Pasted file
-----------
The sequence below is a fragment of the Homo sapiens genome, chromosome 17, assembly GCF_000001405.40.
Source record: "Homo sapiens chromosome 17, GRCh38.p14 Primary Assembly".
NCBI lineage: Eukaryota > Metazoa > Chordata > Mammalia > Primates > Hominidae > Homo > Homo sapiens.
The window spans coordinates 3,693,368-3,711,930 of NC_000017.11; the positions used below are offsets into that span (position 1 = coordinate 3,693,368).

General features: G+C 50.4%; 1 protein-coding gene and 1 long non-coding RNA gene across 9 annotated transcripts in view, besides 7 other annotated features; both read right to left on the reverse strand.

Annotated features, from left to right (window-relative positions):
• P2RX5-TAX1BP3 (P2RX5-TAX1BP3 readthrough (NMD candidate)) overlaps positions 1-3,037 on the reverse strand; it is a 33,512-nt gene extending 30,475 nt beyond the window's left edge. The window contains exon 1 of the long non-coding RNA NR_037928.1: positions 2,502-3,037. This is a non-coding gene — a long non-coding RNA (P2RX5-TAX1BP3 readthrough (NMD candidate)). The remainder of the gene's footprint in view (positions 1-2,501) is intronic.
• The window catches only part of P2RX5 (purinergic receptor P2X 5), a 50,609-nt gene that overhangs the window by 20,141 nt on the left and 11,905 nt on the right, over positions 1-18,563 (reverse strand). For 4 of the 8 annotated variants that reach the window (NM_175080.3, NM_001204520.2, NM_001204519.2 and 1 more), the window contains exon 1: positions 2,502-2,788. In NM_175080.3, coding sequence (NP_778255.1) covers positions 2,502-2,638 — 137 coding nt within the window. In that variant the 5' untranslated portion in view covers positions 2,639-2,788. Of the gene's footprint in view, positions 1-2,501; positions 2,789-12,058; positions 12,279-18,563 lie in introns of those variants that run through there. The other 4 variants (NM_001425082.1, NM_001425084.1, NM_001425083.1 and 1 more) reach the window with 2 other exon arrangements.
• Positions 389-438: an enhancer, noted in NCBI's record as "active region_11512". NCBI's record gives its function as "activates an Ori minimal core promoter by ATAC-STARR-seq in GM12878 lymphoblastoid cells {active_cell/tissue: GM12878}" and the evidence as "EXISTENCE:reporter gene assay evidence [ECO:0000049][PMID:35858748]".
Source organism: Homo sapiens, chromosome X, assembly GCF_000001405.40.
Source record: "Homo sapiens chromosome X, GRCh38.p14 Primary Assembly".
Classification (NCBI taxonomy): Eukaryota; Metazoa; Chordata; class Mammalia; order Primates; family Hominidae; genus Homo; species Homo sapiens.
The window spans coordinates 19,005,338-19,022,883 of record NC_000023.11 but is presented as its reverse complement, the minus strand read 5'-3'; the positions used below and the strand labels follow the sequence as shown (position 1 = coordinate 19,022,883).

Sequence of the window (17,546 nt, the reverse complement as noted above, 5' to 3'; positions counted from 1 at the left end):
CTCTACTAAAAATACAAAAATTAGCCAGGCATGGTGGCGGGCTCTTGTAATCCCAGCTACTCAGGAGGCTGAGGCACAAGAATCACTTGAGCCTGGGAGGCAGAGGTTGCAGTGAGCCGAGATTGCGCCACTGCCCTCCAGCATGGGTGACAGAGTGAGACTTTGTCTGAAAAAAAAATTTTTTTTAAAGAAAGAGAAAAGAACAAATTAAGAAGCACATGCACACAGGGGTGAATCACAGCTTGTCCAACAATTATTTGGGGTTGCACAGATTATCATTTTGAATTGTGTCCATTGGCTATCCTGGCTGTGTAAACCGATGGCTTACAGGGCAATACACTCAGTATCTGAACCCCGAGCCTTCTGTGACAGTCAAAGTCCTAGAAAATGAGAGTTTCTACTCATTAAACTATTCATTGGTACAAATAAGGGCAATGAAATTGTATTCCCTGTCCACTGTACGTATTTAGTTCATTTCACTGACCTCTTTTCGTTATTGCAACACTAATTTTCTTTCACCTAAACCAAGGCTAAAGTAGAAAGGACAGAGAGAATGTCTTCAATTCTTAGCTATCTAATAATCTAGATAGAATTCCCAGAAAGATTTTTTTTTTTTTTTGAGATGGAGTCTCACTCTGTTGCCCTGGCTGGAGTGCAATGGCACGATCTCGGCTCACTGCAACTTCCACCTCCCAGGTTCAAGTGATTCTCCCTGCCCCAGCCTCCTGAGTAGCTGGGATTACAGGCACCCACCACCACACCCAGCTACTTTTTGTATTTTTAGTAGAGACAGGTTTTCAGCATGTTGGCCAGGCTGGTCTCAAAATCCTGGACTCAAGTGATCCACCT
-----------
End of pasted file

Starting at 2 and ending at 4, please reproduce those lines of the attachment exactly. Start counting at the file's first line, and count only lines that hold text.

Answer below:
Source record: "Homo sapiens chromosome 17, GRCh38.p14 Primary Assembly".
NCBI lineage: Eukaryota > Metazoa > Chordata > Mammalia > Primates > Hominidae > Homo > Homo sapiens.
The window spans coordinates 3,693,368-3,711,930 of NC_000017.11; the positions used below are offsets into that span (position 1 = coordinate 3,693,368).